“Now the attitude of the officers are, if there’s a camera broken down, ‘Well, I want a camera. I’m not going on the road without a camera,’” Halloran said.
Mesa, AZ’s police department has experienced a similar drop in uses of excessive force and citizen complaints.
The Mesa Police Department is currently in the eighth month of its own year-long trial program with body cameras. Sergeant Tony Landato said the cameras “really have been an assist.” He added that “obviously we have mixed emotions among some of our members, there are people who don’t want that 24-hour scrutiny. But overall it’s been a very positive thing.”
Taser International, the company that manufactures the eponymous stun gun, also makes body-worn cameras. Steve Tuttle, a Taser vice president, said the cameras can be a hard sell — until police officers discover the video can be used to back them up. And then, Tuttle mirrored Sergeant Landato’s experience. “Once they’ve had a complaint, and realize ‘Oh my gosh, there is a video of this,’ that changes their feelings very quickly.” Tuttle said the cameras reduced complaints against police by “a dramatic number.”
With all these positives comes the negative aspects. Obviously, there’s a privacy concern. Collected video can be considered a public record, but interactions with people inside their homes or places of business might still be subject to an expectation of privacy. There’s also a concern about stored footage of people who happen to be at the scene but are not involved with the criminal activity or interaction being recorded.
Sergeant Robert Drager is the technical manager of the body camera program in Albuquerque. He says once you’re crossed the logistical hurdles of the program — is the camera recording? is the battery going to last longer than an hour? — officers still have to deal with the massive amounts of data produced by the videos. An example: Drager says that in Albuquerque, in four months just 70 police officers have recorded 30,000 videos. And there’s more.
“Officers a lot of times are seeing people on the worst day of their lives, and we’re capturing that on video that’s now a public record,” he said. “We’re in the process of trying to create an entire unit to deal with all the media requests and public records requests.”
Another concern is that cop-controlled cameras will be abused in order to cover up wrongdoing. To that end, most camera systems have built-in safeguards to minimize any post-recording manipulation or gaps in coverage.
Rialto’s camera system attacks this problem by running a constant 30-second “pre-event” buffer. This way the event that prompts the officer to turn on the camera is more likely to be caught on tape. This won’t do much for officers who leave their cameras off, but its assumed that video reviews of the day’s events will expose any glaring gaps or omissions.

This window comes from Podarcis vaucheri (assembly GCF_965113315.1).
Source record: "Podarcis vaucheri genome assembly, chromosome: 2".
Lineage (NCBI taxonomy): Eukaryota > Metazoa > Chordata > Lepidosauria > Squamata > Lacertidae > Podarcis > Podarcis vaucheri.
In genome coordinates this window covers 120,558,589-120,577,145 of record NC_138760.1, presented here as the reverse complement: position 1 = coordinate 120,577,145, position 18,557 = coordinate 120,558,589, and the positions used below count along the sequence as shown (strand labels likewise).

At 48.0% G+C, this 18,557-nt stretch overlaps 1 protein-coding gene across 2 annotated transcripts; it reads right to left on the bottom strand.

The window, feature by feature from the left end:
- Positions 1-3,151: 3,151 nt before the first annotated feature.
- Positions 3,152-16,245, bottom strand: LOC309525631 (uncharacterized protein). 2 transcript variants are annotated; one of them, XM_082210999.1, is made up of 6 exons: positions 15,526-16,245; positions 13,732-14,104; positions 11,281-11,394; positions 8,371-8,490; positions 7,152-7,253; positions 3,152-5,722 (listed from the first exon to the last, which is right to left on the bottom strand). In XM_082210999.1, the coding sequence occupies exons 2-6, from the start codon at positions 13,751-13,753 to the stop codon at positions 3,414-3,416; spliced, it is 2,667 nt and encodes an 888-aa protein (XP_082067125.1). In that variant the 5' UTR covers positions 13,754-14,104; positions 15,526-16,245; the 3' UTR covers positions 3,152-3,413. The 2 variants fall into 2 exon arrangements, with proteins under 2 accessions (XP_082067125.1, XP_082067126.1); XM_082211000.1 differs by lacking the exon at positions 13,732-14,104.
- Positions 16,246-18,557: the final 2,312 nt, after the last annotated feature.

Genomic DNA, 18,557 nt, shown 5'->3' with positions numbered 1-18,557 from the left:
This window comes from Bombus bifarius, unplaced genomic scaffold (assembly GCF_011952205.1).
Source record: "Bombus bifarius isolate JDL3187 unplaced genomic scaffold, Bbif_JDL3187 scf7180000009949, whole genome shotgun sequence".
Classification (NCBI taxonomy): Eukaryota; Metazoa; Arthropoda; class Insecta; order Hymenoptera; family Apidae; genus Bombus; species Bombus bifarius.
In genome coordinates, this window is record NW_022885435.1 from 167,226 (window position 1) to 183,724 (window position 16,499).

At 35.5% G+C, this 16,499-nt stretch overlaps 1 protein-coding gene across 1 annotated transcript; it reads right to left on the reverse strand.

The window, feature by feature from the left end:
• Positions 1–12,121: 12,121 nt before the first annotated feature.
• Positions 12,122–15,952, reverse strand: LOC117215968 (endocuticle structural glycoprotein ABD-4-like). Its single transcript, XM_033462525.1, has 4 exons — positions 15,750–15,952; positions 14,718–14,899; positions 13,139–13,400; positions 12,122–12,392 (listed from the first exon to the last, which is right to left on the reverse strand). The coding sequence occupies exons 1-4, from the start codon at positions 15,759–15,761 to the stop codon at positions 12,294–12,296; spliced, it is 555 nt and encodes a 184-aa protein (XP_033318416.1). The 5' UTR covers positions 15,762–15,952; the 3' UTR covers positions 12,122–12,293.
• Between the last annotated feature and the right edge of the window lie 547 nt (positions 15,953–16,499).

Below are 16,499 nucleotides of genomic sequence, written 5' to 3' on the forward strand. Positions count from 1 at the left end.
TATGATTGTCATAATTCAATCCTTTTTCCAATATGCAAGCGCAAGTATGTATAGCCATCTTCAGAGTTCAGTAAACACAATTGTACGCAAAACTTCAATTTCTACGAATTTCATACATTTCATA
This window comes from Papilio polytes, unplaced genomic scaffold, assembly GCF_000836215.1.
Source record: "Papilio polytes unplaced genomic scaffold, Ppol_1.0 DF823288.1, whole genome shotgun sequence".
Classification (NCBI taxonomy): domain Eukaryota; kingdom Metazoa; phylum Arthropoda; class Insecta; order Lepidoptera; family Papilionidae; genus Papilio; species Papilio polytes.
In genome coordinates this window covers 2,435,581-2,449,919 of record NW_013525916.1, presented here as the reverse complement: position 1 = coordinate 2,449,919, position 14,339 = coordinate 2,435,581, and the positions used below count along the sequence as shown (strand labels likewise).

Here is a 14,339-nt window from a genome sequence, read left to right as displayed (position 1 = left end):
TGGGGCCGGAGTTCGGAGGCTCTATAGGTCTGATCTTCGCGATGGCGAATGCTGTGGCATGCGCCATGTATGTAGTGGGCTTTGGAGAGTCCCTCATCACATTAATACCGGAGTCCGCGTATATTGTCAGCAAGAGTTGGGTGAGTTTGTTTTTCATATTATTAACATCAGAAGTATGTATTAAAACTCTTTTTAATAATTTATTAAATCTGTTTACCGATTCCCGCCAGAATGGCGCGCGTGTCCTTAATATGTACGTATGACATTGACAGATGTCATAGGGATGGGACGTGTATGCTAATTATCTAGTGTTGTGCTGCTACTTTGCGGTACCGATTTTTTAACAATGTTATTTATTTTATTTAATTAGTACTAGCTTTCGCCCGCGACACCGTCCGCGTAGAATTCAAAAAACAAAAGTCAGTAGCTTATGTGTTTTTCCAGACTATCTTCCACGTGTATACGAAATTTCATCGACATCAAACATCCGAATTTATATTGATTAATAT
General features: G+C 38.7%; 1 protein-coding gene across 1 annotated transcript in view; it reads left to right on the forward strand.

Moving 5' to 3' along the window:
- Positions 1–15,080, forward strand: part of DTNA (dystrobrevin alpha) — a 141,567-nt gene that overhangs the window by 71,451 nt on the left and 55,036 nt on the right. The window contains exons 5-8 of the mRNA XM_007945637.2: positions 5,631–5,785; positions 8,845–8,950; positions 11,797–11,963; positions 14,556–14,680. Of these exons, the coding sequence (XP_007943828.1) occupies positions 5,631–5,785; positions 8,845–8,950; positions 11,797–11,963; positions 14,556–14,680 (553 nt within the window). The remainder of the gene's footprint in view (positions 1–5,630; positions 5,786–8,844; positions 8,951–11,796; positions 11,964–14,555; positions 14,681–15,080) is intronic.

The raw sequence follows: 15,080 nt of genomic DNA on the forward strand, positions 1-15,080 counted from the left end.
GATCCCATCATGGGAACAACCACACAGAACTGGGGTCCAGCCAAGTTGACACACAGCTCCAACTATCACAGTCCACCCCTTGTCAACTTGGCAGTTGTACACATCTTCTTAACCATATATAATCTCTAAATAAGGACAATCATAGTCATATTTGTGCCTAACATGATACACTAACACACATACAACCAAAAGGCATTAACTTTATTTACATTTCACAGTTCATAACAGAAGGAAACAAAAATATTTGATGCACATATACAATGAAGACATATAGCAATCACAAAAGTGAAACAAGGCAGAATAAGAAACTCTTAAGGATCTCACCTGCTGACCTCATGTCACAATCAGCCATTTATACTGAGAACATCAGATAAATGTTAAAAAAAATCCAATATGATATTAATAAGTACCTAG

Branford, CT’s system auto-uploads all footage into cloud storage maintained by Amazon the moment the camera hits the charger. Bellvue, NE’s system prevents video editing on the camera itself and uses a proprietary cord to download the video from the camera.
None of these systems are completely immune to abuse, but as the systems become more common, improvements in these areas will follow.
Even with limited evidence, Bloomberg’s resistance to outfitting the NYPD with body cameras feels more like an authoritarian kneejerk reaction than one borne out of any serious thought. (Much like most of the press conference…) He and Ray Kelly’s love for CCTV is similarly wrongheaded. The full report on Rialto’s body camera experiment points out the limitations of surveillance cameras in terms of reducing certain kinds of criminal activity.
CCTV cameras were found to be weak behavior modifiers not because of a flaw in the self-awareness paradigm or the deterrence theory. Rather, the level of certainty of being apprehended necessary for the self-awareness mechanism, which would lead to socially-desirable behavior, is not high enough in CCTV. If cameras are expected to influence behavior and to serve as cues that social norms or legal rules must be followed, then the cue “dosage” of awareness must be intense. Mobile cameras are likely to have this effect.
Whoever ends up running the city will be faced with the possibility of outfitting the NYPD with body cameras. Let’s hope it’s someone who recognizes that the benefits to both the police department and the public will far outweigh any potential downsides. With Kelly possibly leaving his post as well, the new mayor may have an easier time implementing this should the NYPD’s appeal of the decision fail. New Yorkers should hope this is done sooner rather than later as this tactic, more than any other order issued by the judge, has the greatest possibility of improving the NYPD’s civil rights record.